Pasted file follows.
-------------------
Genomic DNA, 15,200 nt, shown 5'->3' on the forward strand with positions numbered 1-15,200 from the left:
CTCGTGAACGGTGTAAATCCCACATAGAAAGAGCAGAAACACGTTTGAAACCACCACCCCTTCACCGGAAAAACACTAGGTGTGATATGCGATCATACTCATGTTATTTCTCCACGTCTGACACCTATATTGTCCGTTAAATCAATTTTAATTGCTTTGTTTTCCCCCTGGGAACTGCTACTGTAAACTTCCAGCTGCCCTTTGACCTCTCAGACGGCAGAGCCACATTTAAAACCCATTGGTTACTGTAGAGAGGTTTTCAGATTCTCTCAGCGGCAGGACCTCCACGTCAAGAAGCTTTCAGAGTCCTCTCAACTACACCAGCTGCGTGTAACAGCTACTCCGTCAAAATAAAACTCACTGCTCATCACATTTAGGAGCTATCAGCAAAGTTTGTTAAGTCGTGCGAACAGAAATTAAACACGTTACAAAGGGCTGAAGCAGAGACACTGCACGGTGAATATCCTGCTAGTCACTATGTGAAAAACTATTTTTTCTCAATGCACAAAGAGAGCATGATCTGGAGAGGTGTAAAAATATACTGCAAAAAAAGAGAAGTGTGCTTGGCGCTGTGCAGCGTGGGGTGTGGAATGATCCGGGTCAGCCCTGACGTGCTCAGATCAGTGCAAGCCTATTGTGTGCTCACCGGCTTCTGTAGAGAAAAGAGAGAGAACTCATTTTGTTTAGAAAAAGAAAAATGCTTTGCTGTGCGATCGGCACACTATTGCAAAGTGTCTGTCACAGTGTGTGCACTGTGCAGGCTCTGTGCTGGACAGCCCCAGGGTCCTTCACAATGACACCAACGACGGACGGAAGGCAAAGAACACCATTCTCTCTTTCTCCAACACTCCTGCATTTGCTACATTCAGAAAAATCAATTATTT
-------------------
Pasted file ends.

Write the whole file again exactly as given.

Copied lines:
Genomic DNA, 15,200 nt, shown 5'->3' on the forward strand with positions numbered 1-15,200 from the left:
CTCGTGAACGGTGTAAATCCCACATAGAAAGAGCAGAAACACGTTTGAAACCACCACCCCTTCACCGGAAAAACACTAGGTGTGATATGCGATCATACTCATGTTATTTCTCCACGTCTGACACCTATATTGTCCGTTAAATCAATTTTAATTGCTTTGTTTTCCCCCTGGGAACTGCTACTGTAAACTTCCAGCTGCCCTTTGACCTCTCAGACGGCAGAGCCACATTTAAAACCCATTGGTTACTGTAGAGAGGTTTTCAGATTCTCTCAGCGGCAGGACCTCCACGTCAAGAAGCTTTCAGAGTCCTCTCAACTACACCAGCTGCGTGTAACAGCTACTCCGTCAAAATAAAACTCACTGCTCATCACATTTAGGAGCTATCAGCAAAGTTTGTTAAGTCGTGCGAACAGAAATTAAACACGTTACAAAGGGCTGAAGCAGAGACACTGCACGGTGAATATCCTGCTAGTCACTATGTGAAAAACTATTTTTTCTCAATGCACAAAGAGAGCATGATCTGGAGAGGTGTAAAAATATACTGCAAAAAAAGAGAAGTGTGCTTGGCGCTGTGCAGCGTGGGGTGTGGAATGATCCGGGTCAGCCCTGACGTGCTCAGATCAGTGCAAGCCTATTGTGTGCTCACCGGCTTCTGTAGAGAAAAGAGAGAGAACTCATTTTGTTTAGAAAAAGAAAAATGCTTTGCTGTGCGATCGGCACACTATTGCAAAGTGTCTGTCACAGTGTGTGCACTGTGCAGGCTCTGTGCTGGACAGCCCCAGGGTCCTTCACAATGACACCAACGACGGACGGAAGGCAAAGAACACCATTCTCTCTTTCTCCAACACTCCTGCATTTGCTACATTCAGAAAAATCAATTATTT